The euro opened down in Friday’s European session, while the pound opened up. The British pound gained 57 pips against the US dollar to reach 1.3096 after the publication of UK data. The UK’s service sector saw some sharp growth in October, exceeding expectations.
At the time of writing, the pound/dollar pair is trading at 1.3089. The closest resistance is located at 1.3130 (upper boundary of the consolidation zone from the 2nd of November). The next resistance is at 1.3190.
Taking its cue from the euro/pound cross, the single currency dropped against the greenback from 1.1668 to 1.1639 (-29 pips). This drop has been halted now as market participants await the release of the US’s Nonfarm Payrolls report.
The market expects to find that 310,000 new jobs were created in the US in October. The forecast hasn’t been this high in a long time. The NFP report showed 292,000 new jobs in January, 2016, but the forecast had been 200,000. 500,000 new jobs were forecast for May, 2010, but the actual value was 431,000. It’s likely that this high forecast is connected to the hurricanes that have recently devastated the US.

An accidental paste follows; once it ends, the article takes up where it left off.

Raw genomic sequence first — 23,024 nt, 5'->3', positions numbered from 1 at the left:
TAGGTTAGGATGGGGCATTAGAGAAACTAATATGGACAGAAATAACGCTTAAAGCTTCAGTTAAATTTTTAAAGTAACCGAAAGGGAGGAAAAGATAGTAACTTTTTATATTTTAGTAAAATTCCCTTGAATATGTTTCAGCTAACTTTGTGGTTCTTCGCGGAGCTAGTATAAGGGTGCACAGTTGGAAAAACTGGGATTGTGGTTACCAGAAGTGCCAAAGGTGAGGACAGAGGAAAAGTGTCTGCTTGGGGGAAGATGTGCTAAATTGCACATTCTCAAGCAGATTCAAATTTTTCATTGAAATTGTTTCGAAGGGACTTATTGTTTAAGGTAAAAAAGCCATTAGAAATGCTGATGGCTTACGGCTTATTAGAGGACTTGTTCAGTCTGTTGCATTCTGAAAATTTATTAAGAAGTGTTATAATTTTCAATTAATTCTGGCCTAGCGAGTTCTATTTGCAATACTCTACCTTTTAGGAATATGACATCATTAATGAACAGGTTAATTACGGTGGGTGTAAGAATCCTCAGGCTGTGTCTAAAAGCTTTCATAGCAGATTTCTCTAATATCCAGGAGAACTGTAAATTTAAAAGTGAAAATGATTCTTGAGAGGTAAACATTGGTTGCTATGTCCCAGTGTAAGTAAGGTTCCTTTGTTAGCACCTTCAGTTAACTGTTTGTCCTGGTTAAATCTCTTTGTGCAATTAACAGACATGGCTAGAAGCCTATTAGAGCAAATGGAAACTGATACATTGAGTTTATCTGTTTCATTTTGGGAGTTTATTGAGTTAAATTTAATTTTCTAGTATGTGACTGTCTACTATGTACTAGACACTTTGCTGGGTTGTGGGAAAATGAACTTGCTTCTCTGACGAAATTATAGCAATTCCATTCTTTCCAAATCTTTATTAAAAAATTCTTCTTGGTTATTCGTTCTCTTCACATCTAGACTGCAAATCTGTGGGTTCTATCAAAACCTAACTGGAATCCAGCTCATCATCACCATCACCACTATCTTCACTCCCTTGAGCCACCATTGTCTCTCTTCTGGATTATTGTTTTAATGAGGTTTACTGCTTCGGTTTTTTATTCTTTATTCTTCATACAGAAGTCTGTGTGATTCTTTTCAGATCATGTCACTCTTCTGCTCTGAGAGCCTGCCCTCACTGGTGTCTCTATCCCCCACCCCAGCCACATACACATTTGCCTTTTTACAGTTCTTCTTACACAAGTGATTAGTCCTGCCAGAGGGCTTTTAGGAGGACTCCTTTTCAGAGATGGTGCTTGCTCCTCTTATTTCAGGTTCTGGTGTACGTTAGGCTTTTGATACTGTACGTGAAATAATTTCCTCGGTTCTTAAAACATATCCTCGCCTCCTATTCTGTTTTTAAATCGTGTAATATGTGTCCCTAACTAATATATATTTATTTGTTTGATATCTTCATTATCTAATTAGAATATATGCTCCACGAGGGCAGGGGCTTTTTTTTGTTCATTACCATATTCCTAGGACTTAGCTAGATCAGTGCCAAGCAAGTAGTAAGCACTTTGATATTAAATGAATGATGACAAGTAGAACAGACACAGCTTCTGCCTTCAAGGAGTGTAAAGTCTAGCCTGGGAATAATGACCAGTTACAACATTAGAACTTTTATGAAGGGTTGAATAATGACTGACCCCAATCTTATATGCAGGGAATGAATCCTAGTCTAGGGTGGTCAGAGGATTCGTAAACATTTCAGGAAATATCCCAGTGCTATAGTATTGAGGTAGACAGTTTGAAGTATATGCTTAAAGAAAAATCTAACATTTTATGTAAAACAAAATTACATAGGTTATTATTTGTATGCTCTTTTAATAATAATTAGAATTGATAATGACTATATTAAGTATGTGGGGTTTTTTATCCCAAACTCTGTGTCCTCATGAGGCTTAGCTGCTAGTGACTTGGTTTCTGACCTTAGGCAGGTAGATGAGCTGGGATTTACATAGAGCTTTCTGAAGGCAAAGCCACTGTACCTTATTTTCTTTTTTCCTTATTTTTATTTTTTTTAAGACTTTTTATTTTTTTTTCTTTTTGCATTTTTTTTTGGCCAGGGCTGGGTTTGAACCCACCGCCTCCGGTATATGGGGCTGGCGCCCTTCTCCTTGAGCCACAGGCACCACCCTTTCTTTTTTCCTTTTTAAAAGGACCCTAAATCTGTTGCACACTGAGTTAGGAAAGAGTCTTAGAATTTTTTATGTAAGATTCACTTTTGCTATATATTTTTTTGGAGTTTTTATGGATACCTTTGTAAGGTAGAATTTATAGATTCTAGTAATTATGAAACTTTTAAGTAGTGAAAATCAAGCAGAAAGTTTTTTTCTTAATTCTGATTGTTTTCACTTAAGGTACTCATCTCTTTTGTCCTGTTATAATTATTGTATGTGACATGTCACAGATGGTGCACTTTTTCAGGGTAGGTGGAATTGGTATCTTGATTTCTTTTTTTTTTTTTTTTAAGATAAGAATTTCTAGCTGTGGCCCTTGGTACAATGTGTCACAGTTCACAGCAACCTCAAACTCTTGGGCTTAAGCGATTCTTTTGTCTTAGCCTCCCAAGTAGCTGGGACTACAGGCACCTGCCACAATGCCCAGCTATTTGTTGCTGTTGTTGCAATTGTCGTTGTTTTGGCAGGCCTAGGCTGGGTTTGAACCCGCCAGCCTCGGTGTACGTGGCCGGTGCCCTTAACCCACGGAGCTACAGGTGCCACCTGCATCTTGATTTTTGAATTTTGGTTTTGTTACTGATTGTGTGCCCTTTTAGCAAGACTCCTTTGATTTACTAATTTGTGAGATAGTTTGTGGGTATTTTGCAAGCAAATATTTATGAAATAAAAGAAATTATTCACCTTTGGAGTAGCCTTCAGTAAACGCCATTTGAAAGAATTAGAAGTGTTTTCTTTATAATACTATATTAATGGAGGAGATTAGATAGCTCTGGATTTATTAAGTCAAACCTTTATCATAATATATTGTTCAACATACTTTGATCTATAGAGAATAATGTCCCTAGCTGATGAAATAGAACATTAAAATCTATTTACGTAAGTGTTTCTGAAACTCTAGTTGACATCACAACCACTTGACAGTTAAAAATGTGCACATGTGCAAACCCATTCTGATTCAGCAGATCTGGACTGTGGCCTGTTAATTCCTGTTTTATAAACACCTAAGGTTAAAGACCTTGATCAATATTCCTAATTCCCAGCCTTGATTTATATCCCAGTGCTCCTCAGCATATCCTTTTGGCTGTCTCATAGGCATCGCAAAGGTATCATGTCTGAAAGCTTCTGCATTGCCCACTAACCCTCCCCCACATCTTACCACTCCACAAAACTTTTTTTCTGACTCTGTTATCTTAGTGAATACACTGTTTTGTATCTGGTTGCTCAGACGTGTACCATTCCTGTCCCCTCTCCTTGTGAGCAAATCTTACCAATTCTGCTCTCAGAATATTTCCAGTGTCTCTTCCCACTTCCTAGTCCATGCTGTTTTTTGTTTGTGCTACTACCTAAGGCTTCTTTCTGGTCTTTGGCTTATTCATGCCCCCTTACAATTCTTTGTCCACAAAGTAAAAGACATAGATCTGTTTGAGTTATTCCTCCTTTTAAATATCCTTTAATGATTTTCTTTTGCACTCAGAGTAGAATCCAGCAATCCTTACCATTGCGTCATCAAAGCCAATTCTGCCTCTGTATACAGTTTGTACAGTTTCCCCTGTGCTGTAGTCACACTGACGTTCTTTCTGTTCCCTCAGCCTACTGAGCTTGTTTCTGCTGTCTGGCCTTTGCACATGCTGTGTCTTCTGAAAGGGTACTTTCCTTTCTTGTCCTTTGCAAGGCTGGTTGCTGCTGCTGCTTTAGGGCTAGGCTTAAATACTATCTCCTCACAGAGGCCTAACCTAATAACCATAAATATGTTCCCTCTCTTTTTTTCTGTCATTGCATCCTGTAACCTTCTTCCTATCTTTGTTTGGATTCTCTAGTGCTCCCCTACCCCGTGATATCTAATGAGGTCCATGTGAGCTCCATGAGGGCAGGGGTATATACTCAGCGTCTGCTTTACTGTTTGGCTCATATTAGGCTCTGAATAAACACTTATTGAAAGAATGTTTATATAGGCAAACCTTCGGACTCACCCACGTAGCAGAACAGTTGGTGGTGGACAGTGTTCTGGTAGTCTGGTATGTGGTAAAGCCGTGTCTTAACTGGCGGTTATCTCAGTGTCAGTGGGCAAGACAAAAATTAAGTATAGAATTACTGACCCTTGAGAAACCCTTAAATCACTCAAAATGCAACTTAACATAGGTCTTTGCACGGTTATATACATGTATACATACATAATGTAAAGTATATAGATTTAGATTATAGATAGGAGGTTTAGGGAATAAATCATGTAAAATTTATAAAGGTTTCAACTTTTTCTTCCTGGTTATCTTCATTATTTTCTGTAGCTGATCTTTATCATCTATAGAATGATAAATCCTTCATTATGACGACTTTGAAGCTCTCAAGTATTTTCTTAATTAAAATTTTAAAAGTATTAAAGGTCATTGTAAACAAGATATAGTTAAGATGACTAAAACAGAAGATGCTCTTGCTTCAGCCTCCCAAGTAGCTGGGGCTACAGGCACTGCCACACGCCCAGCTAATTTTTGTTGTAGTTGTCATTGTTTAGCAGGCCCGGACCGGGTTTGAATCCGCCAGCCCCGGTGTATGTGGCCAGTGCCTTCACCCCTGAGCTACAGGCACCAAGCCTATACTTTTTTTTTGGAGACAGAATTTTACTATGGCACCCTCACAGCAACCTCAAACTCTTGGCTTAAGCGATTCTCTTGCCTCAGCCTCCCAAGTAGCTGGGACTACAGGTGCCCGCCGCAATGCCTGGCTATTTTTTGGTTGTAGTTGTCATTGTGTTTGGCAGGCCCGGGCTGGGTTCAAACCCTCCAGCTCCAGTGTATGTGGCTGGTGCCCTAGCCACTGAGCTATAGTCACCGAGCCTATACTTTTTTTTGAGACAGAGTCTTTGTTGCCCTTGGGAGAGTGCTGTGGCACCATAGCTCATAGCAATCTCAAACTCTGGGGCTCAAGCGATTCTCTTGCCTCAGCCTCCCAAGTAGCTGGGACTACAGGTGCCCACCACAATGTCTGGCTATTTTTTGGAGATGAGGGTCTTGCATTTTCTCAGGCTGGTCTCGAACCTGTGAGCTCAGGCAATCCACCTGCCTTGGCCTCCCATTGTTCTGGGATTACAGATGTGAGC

The NFP report has a strong influence on currency markets. After its publication, currency rates are swept from their place and can move several dozen pips in the space of a few seconds, which increases volatility. The spread between Bid and Ask prices also widens. This is essential to know, and one should not be surprised at inconsistency, or slippage on stop orders, when the report comes out.
Aside from the NFP report, some other important indicators include the workforce participation rate and average earnings. When these indicators decline, so does the dollar, and the dollar rises when they rise. For the Fed to increase interest rates, they want to see steady growth in consumer inflation and earnings. As a leading indicator, earnings are more important.